Big Sean’s biggest work to date
Meghan Cleary | Monday, March 2, 2015
Big Sean’s “Dark Sky Paradise” can be consecrated as one of his best works to date.
The album’s strengths are emphasized by its phenomenal features, while its weaknesses remain well-masked by those same sidekicks. With names such as Drake, Jhené Aiko and Kanye West, Big Sean was aided in putting out a project that resulted in the hype its bar was set for. “Dark Sky Paradise” is an album that, although at times incongruous, certainly has consistency in its likelihood to get your mood and morale set for the day.
The tracks setting the tone for the album allude to concepts seen throughout, be it tempo, lyric or overall sound. “Dark Sky (Skyscrapers)” sets the tone for the album’s message with lyrics, “I got a lot on my mind, I got more in my face / If I ain’t going to get it, that day is going to waste.” The track emphasizes the idea that Big Sean now sits at the top thanks to his hard work.
“Blessings” features Drake and continues to propel this message by emphasizing Big Sean’s motivation, implying that his motivation is to transfer his success into his loved ones’ lives. Both Big Sean and Drake bring verses appropriate to the feel of this track. Although at times the beat can sound mildly sporadic as if it is being fast-forwarded, it is countered by moments of somber silence.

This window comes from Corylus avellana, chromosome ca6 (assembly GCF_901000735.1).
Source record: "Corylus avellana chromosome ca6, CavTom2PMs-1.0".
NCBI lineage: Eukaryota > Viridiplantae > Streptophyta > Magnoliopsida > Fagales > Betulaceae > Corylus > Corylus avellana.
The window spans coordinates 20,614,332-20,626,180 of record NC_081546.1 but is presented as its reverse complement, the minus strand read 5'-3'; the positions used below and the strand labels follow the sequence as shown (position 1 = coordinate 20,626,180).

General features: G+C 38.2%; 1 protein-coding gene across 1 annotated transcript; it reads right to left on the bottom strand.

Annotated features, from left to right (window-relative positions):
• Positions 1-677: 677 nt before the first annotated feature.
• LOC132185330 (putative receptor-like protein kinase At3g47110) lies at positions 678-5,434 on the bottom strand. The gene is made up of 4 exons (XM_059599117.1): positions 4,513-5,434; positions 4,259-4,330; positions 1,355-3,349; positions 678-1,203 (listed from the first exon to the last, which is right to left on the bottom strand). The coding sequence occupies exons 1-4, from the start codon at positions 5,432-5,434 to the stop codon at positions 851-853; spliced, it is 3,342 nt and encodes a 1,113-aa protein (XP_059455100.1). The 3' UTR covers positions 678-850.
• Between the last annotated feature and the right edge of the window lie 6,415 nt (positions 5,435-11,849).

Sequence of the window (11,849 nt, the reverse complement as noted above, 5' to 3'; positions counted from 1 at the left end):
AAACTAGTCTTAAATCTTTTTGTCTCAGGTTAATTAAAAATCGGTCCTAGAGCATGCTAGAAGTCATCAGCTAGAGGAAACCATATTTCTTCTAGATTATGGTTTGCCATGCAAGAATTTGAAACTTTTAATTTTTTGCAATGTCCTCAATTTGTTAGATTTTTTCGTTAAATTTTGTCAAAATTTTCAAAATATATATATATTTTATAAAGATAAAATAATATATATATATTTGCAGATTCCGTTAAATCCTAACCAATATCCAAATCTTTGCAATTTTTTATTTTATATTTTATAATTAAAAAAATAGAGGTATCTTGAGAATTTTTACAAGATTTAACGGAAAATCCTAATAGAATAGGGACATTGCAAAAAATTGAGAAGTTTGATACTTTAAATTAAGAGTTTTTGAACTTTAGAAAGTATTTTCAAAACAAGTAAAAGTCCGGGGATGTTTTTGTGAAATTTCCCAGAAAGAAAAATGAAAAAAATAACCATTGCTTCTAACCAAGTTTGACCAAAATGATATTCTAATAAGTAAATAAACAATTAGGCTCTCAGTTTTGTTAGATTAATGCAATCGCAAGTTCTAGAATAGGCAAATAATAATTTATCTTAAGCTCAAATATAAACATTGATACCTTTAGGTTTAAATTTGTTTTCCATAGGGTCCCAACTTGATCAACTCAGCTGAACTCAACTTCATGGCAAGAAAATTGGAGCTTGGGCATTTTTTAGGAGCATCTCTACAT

“All Your Fault” featuring Kanye West is a standout track on this album, speaking to the direction mainstream hip-hop is heading. With emphasis on simpler, bass-heavy beats and melodic hooks, its sound will be an ear-pleaser to many. One of my biggest complaints regarding Big Sean prior to “Dark Sky Paradise” was that his rapping was slow and monotonous, simply dragging along from line to line. With his quick-paced flow in “All Your Fault,” I retract that complaint to note he is far too dependent on a standard beat to pull off such a pace.
“Paradise” is a perfect example of this pace problem. It isn’t until the steady brass plays with Mike Will’s beat that you can sing along with Big Sean’s words. Before and after this moment, the pace is distracting and unsettling. The steadiness of the beat remains in the beginning of the second verse and then leaves midway through. When this happens, we once again awkwardly try to keep following along with Big Sean’s lack of flow.
“Deep” features Lil Wayne, a collaboration that proved to be a pleasant surprise. Of all of the abundant features on this album, Lil Wayne’s feature was preemptively written off. Both Big Sean and Lil Wayne deliver a message about their personal hard work. Wayne alludes to issues regarding Cash Money Records, while Big Sean stays general. “Deep” is a great track that unites Big Sean’s clarity and invariable tempo with Lil Wayne’s syncopated inflection.
Overall, Big Sean showed improvement. Although there are times when his lyrical delivery was off, it was a commendable effort to bring the world a new look. “Dark Sky Paradise” is certainly a greater work thanks to the many artists involved in the compilation, but the foundation Big Sean has laid down is strong.